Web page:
Jorge Manes Rubio: Normal Pool Level
3 July – 7 September 2014
In January 2013 Jorge Mañes Rubio decided to travel off season along the Yangtze River to collect objects that reflected the complex changes that have occurred in the area. The dislocation between past, present and future, tradition and modernity and memory and progress were key to the journey for Mañes; developing an alternative narrative through which a more accurate experience of the area’s transformation was revealed. CFCCA presents his project Normal Pool Level, the result of this two month long artist residency. The exhibition comprises a collection of objects, photographs, drawings and installations which become the narrators of the designer’s journey. By travelling off the beaten track and engaging with the locals Mañes has managed to collect an array of symbols and memorials that don’t appear to belong to either Eastern or Western culture, portraying the identity clash that the area has been going through and the cost the region is paying for the country’s development. Below, you can hear Jorge’s recollections and thoughts on the project, and see a selection of images from his residency.
Jorge stayed in Chongqhing, a major city in the West of China and one of five major cities chosen to lead the country into a new political, economic and cultural phase. Housing 29 million people within its suburban areas, the city is a metropolis growing at an incredible rate, its landscape seemingly changing by the week. This urbanisation has of course spread into rural areas, and more and more people are relocating to Chongqhing from its surroundings, or rather its once rural surroundings have been swept up by urban expansion. The pressures of the artist residency, along with the sense of otherness felt in Chongqhing, led Mañes to shift focus slightly away from the city and onto the Yangtze River that runs through it; a symbol of the extent to which the area has transformed. The Yangtze is the longest river in Asia, the third longest in the World; its source is at the T-Bed and runs east to Shanghai, dividing China in two, not only geographically, but culturally and economically also. The water from the Yangtze has been used for thousands of years for transportation and farming, and people have inhabited the Yangtze valley for thousands of years, going back to the Stone Age. The significance of the river is such that attempts to harness it’s potential as an energy source have been in place since 1919 when plans for a dam were first explored by Sun Yat-sen in The International Development of China. In more recent times, the river has been synonymous with the Three Gorges Dam; perhaps as strong a symbol of today’s China as the river itself once was. Completed in 2006 at a rumoured cost of up to 80 billion US dollars, the Dam is China’s most ambitious building project since the Great Wall, which gives some idea of the scale of the project, and its intended longevity, as China enters a new age, and creates a reservoir the size of which approaches that of the whole of England. The dam generates energy equivalent to 18 nuclear power plants, and has vastly reduced the consumption of fossil fuels, as well as improved transportation and flood control. There is however another side to the construction. The damming of the river necessitated the flooding of 13 major cities, 140 towns and 1432 villages, unhousing around 4 million people, the number of landslides along the river has doubled and the slower current of the river have reduced the water quality and thus reduced biodiversity. Besides its industrial significance, the Dam has also become a tourist attraction for visitors, who come to observe this monolith of China’s industrial future; the worlds of the touristic experience, and that of the reality of relocation, flooding and mass destruction, now clash along the river. Jorge began his travel up the river, with a stop at Fengdu, a city rebuilt on one side of the Yangtze, while the old one is left empty on the other bank, a ghost town. Jorge collected some water from this site into jerry cans, which are transformed in the exhibition, adorned with traditional design in blue and white, contrasting the old china with the new industrialised version; the cans are a symbol of the conflicting identities of the region.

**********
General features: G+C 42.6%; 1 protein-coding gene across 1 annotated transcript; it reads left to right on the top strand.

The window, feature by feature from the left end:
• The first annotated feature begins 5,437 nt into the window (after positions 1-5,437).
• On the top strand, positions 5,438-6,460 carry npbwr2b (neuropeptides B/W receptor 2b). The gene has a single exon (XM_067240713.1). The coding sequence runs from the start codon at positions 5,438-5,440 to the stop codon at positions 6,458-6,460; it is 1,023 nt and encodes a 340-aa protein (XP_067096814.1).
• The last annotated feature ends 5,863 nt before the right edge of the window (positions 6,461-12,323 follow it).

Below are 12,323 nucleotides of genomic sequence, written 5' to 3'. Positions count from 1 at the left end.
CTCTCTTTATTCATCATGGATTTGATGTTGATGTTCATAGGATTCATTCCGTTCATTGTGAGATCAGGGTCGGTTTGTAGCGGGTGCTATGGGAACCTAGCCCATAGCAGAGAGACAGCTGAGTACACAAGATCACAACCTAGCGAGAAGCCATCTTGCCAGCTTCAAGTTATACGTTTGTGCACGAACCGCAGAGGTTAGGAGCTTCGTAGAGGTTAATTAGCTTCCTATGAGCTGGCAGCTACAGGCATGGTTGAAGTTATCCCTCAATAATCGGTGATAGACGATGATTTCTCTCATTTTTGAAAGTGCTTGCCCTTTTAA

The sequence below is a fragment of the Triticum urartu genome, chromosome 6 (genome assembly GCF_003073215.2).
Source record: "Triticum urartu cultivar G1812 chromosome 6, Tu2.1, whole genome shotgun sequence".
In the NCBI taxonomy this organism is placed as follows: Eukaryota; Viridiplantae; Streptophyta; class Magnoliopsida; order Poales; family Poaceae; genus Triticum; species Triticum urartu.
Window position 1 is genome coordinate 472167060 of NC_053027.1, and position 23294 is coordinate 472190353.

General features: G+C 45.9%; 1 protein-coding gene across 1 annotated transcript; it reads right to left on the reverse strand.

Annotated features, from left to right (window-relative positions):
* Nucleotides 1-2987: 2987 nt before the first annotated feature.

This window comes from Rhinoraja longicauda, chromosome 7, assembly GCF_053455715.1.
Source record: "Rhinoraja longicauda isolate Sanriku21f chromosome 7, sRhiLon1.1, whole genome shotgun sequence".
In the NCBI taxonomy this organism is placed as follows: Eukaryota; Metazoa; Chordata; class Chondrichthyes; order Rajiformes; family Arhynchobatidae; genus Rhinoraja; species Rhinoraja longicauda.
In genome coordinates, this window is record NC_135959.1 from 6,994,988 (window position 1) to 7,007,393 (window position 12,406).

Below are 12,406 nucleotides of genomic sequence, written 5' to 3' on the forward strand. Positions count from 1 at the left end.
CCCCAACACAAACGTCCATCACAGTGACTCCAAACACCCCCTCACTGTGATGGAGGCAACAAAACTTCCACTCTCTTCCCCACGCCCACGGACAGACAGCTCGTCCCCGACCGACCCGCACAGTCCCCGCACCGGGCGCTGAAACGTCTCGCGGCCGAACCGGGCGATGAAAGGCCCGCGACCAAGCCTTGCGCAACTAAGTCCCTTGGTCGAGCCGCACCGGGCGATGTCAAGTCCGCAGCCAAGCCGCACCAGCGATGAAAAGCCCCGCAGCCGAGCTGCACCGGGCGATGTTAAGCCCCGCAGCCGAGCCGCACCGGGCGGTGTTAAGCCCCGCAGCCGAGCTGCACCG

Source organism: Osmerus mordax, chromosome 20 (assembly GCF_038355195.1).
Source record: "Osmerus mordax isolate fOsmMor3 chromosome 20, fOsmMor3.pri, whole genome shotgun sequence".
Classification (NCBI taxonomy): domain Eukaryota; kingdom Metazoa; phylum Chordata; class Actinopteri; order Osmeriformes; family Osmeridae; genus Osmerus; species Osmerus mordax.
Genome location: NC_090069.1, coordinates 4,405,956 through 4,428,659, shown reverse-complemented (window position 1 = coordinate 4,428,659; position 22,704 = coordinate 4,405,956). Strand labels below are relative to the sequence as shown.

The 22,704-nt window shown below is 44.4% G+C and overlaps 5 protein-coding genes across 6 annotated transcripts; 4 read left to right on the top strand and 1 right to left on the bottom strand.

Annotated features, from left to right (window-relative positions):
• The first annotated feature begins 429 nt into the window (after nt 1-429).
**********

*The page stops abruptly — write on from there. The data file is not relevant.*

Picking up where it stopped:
A visit to the ghost town of Fengdu produced the stool shown in Normal Pool Level, created from the offcuts of local carpenters, who had previously been farmers, forced to move from their rural origins during the area’s transformation, and assembled in Chongqhing. Mañes sees these objects as souvenirs, serving as personal memento of his trip, but they are also powerful symbols of a changing economy; the stool blends the artistry of traditional carpentry with the junk aesthetics of the wooden offcuts, which also carry a certain primitiveness.
Whilst the dam provides renewable energy on a huge scale, the towns that surround it, such as YunYang, still rely heavily on coal for cooking and heating; the energy goes to the richer cities in the East. The coal briquettes produced in the factories of YunYang are representative of the struggle the townspeople go through and must overcome; Mañes places one on a pedestal, bringing to the forefront its aesthetic qualities.
Jorge’s project showcases the changing landscape of the Yangtze valley through a series of objects and photographs, which present a cultural identity that straddles two phases; the traditional is married with the industrial. As the Yangtze River has transformed, memories have been submerged to make room for economic progression; Jorge’s souvenirs act as vessels of these forgotten histories, each carrying a regional identity. The works are anachronisms, which defy temporal categories. Normal Pool Level is at CFCCA until September 7th.